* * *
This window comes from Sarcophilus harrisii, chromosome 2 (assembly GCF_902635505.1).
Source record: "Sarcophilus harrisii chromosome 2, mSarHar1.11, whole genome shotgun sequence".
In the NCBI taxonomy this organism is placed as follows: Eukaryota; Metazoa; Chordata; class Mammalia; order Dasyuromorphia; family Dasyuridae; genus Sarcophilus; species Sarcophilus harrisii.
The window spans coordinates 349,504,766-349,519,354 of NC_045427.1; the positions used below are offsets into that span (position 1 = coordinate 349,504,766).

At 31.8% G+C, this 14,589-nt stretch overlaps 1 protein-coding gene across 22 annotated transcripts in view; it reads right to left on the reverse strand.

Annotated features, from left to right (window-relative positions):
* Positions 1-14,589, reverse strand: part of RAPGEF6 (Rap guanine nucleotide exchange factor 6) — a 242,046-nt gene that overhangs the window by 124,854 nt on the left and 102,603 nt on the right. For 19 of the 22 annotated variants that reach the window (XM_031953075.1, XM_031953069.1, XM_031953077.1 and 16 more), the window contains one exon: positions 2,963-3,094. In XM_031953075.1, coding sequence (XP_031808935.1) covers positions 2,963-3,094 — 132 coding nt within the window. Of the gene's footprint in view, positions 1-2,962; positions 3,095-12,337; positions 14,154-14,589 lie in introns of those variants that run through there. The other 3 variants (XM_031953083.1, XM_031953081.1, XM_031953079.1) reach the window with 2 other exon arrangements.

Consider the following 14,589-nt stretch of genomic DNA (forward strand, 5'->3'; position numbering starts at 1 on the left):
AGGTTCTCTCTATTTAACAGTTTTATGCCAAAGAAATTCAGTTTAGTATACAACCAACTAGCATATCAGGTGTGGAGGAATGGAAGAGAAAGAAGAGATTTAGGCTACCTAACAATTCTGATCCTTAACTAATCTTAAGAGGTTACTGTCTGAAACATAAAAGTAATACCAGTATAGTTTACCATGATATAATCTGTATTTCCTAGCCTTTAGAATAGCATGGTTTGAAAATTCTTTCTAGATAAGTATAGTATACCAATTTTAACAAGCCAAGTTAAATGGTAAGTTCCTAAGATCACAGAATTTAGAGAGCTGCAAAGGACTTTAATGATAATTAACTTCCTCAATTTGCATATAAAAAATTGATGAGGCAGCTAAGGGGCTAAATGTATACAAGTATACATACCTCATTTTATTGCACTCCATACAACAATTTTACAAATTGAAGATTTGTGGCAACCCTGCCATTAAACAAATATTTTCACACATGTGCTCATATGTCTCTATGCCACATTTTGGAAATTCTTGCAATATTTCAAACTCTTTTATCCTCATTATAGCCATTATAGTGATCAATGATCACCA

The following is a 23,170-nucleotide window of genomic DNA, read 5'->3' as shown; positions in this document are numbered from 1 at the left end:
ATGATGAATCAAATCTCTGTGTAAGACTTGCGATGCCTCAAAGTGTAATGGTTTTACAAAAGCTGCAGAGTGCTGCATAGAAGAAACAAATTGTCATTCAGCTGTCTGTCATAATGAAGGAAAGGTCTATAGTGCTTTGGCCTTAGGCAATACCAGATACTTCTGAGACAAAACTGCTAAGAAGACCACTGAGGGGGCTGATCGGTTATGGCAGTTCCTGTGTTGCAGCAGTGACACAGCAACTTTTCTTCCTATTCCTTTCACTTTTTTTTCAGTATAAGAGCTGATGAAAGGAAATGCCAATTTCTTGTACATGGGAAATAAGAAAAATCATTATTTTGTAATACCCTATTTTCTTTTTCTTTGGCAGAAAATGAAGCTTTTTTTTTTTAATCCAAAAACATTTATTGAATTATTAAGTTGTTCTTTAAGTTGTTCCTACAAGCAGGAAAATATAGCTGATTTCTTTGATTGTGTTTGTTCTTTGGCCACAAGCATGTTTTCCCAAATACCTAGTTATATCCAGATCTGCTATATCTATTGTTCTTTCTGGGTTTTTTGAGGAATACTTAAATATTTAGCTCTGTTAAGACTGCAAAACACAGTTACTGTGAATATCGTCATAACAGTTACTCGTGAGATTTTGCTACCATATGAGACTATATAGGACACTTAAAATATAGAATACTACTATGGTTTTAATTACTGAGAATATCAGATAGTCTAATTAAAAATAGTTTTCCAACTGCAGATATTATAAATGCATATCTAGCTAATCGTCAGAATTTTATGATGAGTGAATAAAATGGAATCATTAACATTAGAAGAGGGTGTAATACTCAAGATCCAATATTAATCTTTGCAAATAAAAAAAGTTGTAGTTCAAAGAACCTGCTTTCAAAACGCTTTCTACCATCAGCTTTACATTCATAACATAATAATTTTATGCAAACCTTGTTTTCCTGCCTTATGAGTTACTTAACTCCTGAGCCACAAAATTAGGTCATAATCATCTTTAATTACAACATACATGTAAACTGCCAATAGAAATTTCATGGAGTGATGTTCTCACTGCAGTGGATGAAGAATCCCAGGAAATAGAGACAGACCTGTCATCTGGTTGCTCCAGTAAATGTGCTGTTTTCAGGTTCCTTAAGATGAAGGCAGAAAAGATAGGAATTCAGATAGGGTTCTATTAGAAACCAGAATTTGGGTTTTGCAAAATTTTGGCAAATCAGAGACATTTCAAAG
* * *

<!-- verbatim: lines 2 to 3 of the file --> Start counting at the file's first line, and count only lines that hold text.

Source record: "Sarcophilus harrisii chromosome 2, mSarHar1.11, whole genome shotgun sequence".
In the NCBI taxonomy this organism is placed as follows: Eukaryota; Metazoa; Chordata; class Mammalia; order Dasyuromorphia; family Dasyuridae; genus Sarcophilus; species Sarcophilus harrisii.